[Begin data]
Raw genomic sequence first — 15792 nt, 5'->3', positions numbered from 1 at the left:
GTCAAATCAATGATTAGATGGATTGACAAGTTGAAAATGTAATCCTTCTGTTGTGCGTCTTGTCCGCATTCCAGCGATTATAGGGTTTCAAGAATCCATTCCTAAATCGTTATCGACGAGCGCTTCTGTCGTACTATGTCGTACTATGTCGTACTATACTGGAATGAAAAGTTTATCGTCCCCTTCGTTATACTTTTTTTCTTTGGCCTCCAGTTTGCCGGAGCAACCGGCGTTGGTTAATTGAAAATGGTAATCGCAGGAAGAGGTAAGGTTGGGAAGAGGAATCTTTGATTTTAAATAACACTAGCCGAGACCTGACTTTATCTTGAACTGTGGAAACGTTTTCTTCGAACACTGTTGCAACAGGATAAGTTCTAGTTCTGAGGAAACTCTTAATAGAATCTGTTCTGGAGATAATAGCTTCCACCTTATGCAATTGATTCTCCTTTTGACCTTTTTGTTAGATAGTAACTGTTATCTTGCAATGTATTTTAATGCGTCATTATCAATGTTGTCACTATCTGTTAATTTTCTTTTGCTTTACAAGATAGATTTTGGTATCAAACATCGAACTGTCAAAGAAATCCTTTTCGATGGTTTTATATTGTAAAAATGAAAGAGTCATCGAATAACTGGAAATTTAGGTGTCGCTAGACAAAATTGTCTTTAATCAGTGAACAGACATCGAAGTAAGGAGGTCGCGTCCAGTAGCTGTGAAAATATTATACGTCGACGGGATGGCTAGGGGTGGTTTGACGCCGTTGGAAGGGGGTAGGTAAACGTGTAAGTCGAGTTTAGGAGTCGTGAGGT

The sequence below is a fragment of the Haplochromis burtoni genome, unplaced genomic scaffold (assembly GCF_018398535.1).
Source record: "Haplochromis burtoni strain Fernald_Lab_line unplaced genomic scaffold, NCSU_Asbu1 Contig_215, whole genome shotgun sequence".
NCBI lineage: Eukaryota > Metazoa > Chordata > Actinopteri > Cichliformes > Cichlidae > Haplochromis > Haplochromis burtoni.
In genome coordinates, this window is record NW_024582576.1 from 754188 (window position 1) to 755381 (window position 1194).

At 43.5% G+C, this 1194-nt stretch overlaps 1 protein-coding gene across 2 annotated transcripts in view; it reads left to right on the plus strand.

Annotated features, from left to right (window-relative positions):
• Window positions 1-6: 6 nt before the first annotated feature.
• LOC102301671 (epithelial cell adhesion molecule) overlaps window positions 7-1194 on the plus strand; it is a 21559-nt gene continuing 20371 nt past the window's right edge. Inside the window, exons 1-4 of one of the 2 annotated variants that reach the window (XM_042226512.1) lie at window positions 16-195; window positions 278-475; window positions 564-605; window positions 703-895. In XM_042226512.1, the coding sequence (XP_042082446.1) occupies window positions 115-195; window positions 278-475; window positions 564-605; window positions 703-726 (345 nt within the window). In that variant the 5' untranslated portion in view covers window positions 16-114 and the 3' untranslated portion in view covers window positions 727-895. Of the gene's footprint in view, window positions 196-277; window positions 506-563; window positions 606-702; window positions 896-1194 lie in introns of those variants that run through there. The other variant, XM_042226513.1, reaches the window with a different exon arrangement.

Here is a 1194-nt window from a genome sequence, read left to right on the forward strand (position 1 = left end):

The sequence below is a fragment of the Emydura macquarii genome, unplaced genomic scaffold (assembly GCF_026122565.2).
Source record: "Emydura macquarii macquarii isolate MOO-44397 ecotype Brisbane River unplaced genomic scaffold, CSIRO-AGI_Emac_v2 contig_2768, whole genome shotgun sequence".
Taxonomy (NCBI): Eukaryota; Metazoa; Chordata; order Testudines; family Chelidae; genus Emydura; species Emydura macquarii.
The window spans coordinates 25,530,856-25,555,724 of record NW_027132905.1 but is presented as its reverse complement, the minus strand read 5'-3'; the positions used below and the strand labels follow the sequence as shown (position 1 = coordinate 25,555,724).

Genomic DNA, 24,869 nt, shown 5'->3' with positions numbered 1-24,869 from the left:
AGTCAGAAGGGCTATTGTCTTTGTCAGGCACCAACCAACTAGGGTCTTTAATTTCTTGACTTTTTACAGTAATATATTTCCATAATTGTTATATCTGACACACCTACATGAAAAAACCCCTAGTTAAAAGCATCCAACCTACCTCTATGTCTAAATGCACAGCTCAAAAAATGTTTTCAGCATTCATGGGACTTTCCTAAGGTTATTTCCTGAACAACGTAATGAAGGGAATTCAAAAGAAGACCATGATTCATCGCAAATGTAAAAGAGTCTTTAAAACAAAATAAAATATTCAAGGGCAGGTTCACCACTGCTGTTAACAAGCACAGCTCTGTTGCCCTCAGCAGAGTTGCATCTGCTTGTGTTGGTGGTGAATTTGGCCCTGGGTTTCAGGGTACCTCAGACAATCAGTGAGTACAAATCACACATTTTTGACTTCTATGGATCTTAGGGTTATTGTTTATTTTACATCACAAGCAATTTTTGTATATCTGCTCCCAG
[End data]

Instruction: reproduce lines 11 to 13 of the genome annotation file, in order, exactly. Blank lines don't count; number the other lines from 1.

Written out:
Here is a 1194-nt window from a genome sequence, read left to right on the forward strand (position 1 = left end):

The sequence below is a fragment of the Emydura macquarii genome, unplaced genomic scaffold (assembly GCF_026122565.2).
Source record: "Emydura macquarii macquarii isolate MOO-44397 ecotype Brisbane River unplaced genomic scaffold, CSIRO-AGI_Emac_v2 contig_2768, whole genome shotgun sequence".